Oct 17 (Reuters) - The proposed dosing regimen for a frequent nightly urination treatment, developed by Allergan Plc and privately held Serenity Pharmaceuticals, has not been adequately studied in clinical trials, a preliminary review by the U.S. Food and Drug Administration staff concluded.
The drug, SER120, is a low-dose nasal version of the commonly used treatment, desmopressin, and is designed to treat adults with nocturia, a urological disorder characterized by frequent urination at night.
There are no FDA-approved drugs to specifically treat the condition.
Allergan has proposed starting patients with a 0.75 microgram (mcg) dose, and moving up to 1.5 mcg if necessary, but this dosing regimen was not studied in any clinical trials, staff reviewers said on Monday. (bit.ly/2dIxcrs)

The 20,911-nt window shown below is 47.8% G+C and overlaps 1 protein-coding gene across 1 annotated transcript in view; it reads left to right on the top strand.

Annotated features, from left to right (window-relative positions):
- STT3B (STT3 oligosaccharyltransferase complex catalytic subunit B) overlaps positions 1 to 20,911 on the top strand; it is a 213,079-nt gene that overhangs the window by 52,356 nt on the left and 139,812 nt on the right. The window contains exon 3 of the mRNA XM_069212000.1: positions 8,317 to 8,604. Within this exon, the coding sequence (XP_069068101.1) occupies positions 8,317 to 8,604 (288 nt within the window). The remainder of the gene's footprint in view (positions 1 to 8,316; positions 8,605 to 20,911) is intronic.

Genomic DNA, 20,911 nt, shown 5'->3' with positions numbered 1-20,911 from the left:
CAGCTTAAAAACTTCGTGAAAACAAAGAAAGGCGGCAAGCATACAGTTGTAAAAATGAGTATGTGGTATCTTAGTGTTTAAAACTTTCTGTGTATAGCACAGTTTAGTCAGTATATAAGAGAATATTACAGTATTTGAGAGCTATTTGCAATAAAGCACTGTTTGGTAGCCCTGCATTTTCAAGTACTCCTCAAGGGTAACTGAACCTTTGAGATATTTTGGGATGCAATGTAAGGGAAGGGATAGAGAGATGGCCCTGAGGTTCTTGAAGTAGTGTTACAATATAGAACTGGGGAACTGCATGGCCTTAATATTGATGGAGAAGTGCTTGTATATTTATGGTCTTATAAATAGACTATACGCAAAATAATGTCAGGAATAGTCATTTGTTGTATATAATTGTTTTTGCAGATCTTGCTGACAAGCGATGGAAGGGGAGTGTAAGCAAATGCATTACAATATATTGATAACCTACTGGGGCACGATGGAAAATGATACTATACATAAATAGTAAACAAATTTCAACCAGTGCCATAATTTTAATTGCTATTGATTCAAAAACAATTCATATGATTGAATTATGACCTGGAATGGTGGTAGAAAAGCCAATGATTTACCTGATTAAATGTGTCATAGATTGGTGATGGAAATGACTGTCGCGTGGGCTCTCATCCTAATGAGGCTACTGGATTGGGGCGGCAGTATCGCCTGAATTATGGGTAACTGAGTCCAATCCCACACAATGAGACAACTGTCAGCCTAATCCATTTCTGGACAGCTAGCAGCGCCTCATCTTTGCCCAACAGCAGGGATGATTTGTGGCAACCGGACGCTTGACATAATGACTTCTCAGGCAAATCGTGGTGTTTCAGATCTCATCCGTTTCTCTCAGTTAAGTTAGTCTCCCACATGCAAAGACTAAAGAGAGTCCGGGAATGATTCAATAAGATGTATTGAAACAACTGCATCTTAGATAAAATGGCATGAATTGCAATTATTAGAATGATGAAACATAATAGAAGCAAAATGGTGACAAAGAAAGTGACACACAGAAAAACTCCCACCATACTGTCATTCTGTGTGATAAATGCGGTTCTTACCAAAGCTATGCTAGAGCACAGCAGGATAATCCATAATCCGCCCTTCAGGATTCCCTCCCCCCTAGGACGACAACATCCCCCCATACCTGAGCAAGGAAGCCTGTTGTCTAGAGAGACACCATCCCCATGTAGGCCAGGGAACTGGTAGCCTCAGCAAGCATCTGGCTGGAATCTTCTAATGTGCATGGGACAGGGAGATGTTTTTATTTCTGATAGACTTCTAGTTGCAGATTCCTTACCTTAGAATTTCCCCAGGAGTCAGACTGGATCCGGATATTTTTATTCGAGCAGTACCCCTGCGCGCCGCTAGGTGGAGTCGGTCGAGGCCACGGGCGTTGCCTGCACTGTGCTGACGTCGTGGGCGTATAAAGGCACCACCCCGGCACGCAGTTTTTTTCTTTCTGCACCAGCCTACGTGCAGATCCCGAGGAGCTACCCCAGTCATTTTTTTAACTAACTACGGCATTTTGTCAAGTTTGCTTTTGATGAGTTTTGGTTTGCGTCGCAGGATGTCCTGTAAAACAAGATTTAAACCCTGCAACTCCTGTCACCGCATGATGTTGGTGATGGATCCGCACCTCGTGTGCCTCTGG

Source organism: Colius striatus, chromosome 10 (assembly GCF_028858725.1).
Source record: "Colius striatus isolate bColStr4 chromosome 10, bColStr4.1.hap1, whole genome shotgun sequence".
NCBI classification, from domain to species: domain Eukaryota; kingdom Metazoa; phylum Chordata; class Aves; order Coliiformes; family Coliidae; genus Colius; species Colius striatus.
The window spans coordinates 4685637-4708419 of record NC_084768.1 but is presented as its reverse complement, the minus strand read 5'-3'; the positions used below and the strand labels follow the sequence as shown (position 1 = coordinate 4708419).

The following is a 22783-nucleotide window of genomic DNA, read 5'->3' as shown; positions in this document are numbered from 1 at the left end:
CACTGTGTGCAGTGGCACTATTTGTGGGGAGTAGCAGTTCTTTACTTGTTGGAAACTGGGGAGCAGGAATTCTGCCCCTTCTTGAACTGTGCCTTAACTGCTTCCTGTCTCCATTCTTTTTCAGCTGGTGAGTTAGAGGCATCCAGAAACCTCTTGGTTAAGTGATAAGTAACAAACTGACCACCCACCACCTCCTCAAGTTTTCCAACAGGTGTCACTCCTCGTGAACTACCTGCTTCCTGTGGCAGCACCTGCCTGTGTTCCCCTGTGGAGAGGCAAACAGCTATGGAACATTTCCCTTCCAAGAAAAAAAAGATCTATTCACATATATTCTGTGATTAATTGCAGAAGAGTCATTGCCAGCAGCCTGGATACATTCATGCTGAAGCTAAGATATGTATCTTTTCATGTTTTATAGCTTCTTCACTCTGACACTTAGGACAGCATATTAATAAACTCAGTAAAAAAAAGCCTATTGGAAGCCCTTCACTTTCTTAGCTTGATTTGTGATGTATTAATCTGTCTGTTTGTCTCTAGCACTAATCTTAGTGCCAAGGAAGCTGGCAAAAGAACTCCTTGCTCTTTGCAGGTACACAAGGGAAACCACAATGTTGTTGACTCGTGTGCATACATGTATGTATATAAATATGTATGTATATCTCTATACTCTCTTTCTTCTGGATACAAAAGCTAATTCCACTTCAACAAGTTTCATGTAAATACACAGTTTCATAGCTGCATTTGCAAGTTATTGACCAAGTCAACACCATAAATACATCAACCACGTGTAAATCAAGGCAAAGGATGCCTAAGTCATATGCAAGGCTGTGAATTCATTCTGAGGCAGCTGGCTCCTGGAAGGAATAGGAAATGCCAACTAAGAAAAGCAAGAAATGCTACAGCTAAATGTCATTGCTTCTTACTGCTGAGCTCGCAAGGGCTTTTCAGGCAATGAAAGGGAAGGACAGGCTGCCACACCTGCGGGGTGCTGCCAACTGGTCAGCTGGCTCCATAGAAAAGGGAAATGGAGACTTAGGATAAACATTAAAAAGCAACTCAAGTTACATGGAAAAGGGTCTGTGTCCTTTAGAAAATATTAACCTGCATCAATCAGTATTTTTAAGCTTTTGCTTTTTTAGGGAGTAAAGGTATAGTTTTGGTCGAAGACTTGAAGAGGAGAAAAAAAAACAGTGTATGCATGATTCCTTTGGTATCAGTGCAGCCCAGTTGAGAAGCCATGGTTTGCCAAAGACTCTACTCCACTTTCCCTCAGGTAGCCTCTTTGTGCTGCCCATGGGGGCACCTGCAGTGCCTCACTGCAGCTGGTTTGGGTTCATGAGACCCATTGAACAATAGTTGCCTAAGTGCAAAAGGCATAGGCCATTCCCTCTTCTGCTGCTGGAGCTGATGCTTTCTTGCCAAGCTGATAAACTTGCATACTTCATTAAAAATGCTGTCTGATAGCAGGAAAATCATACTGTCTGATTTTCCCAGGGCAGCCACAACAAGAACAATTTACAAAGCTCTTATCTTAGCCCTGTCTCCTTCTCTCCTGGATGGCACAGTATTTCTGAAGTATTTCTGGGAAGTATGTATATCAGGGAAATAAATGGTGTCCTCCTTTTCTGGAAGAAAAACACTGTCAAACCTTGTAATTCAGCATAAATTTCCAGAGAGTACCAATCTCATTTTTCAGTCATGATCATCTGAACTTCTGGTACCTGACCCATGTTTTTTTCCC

In addition, late-stage data shows that only the higher dose met the statistical criteria for efficacy.
Also, the “clinical meaningfulness” was unclear when compared with a placebo, they said.
Nocturia, the awakening from sleep to pass urine two or more times at night, is often an early indicator of systemic disease.
Reporting by Natalie Grover in Bengaluru and Toni Clarke in Washington